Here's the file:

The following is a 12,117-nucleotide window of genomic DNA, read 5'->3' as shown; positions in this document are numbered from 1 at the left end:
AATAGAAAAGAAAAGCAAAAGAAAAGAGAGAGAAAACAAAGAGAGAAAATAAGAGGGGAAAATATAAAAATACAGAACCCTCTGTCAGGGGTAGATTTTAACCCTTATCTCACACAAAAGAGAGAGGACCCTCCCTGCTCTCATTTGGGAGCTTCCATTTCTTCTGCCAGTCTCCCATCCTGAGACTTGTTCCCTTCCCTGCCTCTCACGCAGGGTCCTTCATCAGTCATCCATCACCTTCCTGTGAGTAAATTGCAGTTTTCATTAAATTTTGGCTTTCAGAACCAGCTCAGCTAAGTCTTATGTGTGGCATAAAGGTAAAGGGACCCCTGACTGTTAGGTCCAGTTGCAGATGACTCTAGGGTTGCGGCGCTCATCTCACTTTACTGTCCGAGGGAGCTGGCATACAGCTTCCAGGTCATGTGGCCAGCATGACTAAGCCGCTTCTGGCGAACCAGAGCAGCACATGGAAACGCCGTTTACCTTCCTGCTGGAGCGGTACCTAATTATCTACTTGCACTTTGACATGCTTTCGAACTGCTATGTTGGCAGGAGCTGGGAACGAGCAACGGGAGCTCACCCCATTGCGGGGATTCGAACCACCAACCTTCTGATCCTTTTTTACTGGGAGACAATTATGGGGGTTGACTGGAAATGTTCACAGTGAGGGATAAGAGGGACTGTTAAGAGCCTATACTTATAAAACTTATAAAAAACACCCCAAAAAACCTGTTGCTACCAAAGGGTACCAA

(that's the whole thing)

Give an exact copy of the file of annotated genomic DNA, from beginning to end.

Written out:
The following is a 12,117-nucleotide window of genomic DNA, read 5'->3' as shown; positions in this document are numbered from 1 at the left end:
AATAGAAAAGAAAAGCAAAAGAAAAGAGAGAGAAAACAAAGAGAGAAAATAAGAGGGGAAAATATAAAAATACAGAACCCTCTGTCAGGGGTAGATTTTAACCCTTATCTCACACAAAAGAGAGAGGACCCTCCCTGCTCTCATTTGGGAGCTTCCATTTCTTCTGCCAGTCTCCCATCCTGAGACTTGTTCCCTTCCCTGCCTCTCACGCAGGGTCCTTCATCAGTCATCCATCACCTTCCTGTGAGTAAATTGCAGTTTTCATTAAATTTTGGCTTTCAGAACCAGCTCAGCTAAGTCTTATGTGTGGCATAAAGGTAAAGGGACCCCTGACTGTTAGGTCCAGTTGCAGATGACTCTAGGGTTGCGGCGCTCATCTCACTTTACTGTCCGAGGGAGCTGGCATACAGCTTCCAGGTCATGTGGCCAGCATGACTAAGCCGCTTCTGGCGAACCAGAGCAGCACATGGAAACGCCGTTTACCTTCCTGCTGGAGCGGTACCTAATTATCTACTTGCACTTTGACATGCTTTCGAACTGCTATGTTGGCAGGAGCTGGGAACGAGCAACGGGAGCTCACCCCATTGCGGGGATTCGAACCACCAACCTTCTGATCCTTTTTTACTGGGAGACAATTATGGGGGTTGACTGGAAATGTTCACAGTGAGGGATAAGAGGGACTGTTAAGAGCCTATACTTATAAAACTTATAAAAAACACCCCAAAAAACCTGTTGCTACCAAAGGGTACCAA